The historic bathhouse at Mount Princeton Hot Springs Resort, at the foot of Mount Princeton in Nathrop, was established in 1867; people have been enjoying the hot springs long before then and ever since. The bathhouse sits on a creek in which natural individual pools have been created, ranging in temperatures from 70 to 120 degrees. More formal pools can be found in the resort as well, including the relaxation pool which maintains 99 degrees, an exercise pool at a comfortable temperature in the 90s, the cascading hot springs pools that range in temperatures from 101 to 107 degrees, and the 75-degree upper pools with a 400-foot-long waterslide and lazy river. Make a day or more of it and stay in the resort’s lodges or cabins.
Additional hot springs that can be found in Chaffee County, but we didn’t have a chance to visit include Alpine Hot Springs Hideaway in Salida, Antero Hot Springs CabinsCreekside Hot Springs, a home rental in Nathrop, Cottonwood Hot Springs in Buena Vista, and the Salida Hot Springs Aquatic Center, the largest indoor hot springs facility in the USA.
Side trip: Before or after soaking in Chaffee County’s hot springs, visit St. Elmo, Colorado’s “Most Original Ghost Town,” established in the 1870s.
On a previous visit to Colorado, Nikki and I soaked in the five hot springs found in Ouray, a small mountain mining town known as the “Switzerland of America” in the San Juan Mountains, near Telluride
The original structure of the Historic Wiesbaden Hot Springs Spa & Lodgings was built in 1879, and has served as entry to a continually flowing hot springs vapor cave with a 108-degree vapor cave. When it got to be too hot in the cave, Nikki and I adjourned to the outdoor mineral hot springs-fed swimming pool, which stays at a cooler 99 to 102 degrees.
The Ouray Hot Springs Swimming Pool is actually three connected pools with a combined nearly one million gallons of clear hot springs water ranging in temperatures from 80 to 105 degrees; seven different springs supply the pools’ water. Established in 1927, the pool has long been a place of recreation and relaxation.
Just outside of town, Orvis Hot Springs is a clothing-optional natural hot springs on the loop. Orvis’ seven soaking areas range in temperatures from 98 to 112 degrees, and are both indoors and outside with spectacular views of the Colorado landscape and night sky. Try the Lobster Pot if you dare: Water temperatures range from 108 to 114 degrees.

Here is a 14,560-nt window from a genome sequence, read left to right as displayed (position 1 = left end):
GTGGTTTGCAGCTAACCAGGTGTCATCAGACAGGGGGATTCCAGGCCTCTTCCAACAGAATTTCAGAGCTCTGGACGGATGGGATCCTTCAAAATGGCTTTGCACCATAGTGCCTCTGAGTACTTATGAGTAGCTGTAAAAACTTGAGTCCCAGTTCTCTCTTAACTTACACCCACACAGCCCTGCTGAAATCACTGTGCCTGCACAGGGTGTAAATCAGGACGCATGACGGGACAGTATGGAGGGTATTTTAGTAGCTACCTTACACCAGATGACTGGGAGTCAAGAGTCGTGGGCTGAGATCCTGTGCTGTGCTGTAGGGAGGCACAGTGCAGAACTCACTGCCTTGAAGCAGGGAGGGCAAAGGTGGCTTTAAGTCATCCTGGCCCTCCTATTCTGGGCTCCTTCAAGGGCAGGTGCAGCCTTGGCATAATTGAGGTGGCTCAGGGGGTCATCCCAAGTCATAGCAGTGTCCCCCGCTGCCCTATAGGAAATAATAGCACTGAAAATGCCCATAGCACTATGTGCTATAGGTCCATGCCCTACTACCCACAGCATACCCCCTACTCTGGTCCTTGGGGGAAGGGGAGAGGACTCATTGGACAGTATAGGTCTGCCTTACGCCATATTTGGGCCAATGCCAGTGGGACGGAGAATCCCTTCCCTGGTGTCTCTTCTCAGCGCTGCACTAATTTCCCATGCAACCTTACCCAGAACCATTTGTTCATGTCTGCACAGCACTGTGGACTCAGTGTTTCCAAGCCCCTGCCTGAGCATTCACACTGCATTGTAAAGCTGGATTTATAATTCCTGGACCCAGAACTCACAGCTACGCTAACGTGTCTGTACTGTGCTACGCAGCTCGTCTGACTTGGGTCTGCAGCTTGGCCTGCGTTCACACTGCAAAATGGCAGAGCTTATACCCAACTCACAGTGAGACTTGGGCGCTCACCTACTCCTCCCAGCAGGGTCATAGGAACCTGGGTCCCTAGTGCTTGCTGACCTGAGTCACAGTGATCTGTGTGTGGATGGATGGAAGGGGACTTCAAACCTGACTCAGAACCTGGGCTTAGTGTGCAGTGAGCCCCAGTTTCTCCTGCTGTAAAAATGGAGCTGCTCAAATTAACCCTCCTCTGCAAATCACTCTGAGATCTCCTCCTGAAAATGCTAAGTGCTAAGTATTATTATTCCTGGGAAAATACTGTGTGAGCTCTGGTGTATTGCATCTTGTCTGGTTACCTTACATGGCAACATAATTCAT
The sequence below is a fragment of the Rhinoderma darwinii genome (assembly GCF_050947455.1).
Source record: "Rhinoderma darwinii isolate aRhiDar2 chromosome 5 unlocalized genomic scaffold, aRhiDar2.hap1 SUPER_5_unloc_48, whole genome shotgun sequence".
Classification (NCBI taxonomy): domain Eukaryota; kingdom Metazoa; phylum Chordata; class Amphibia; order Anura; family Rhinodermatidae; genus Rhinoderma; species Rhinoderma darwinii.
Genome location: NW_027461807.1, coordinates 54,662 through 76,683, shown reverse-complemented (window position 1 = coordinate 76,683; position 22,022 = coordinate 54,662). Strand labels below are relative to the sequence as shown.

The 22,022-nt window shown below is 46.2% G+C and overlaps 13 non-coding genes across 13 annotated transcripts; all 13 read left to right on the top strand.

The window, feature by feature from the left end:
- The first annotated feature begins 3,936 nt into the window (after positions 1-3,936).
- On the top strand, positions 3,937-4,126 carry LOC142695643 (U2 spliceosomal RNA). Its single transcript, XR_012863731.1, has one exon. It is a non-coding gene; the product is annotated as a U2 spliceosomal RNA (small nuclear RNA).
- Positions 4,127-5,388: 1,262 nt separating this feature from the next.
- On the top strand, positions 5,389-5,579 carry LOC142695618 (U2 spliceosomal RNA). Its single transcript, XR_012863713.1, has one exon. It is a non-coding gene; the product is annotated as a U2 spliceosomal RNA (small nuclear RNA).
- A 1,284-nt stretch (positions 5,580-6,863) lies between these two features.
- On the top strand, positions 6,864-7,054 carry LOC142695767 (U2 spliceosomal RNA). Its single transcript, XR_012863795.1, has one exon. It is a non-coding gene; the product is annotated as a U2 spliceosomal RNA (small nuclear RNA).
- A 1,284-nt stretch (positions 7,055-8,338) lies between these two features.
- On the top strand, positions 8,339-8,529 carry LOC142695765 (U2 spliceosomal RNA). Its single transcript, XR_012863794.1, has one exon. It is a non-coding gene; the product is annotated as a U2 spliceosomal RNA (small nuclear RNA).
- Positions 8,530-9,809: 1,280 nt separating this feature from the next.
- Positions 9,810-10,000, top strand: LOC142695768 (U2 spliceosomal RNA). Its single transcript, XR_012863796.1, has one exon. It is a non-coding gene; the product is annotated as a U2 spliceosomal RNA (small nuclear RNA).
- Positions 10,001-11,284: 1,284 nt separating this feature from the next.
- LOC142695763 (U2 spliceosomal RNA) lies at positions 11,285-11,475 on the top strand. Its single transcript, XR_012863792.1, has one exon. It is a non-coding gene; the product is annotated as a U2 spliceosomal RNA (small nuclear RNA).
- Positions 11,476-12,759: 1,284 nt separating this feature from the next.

Additional hot springs in Ouray can be found at the Box Canyon Lodge & Hot Springs and the Twin Peaks Lodge & Hot Springs, where the hot springs facilities are open 24 hours a day.
Though it’s not officially part of the Colorado Historic Hot Springs Loop, Manitou Springs outside of Colorado Springs is worth a visit, too. Eight springs are open to the public for soaking and relaxing, just as people have been doing since a resort was established in 1871, and the Mountain Utes long before then. Manitou’s Cheyenne Spring is believed to be 20,000 years old. Nearby, SunWater Spa draws its mineral waters from the Seven Minute Spring to fill its eight tubs for soaking, complimenting the spa’s therapies and classes.
Side trip: Get up close and personal with the furry, howling, four-legged residents of the Colorado Wolf and Wildlife Center in nearby Divide, or spend some time hiking in Garden of the Gods in Colorado Springs.
During our recent visit to Colorado, we didn’t have time to visit all of the springs on the Colorado Historic Hot Springs Loop and need to plan another trip to round out the experience. Added to our list is Steamboat Springs and its Strawberry Park Hot Springs (clothing-optional after dark) and Old Town Hot Springs; and Pagosa Springs, where the world’s deepest aquifer is found, along with The Springs Resort & Spa on the San Juan River, Healing Waters Resort & Spa and its newest hot springs, Overlook Hot Springs.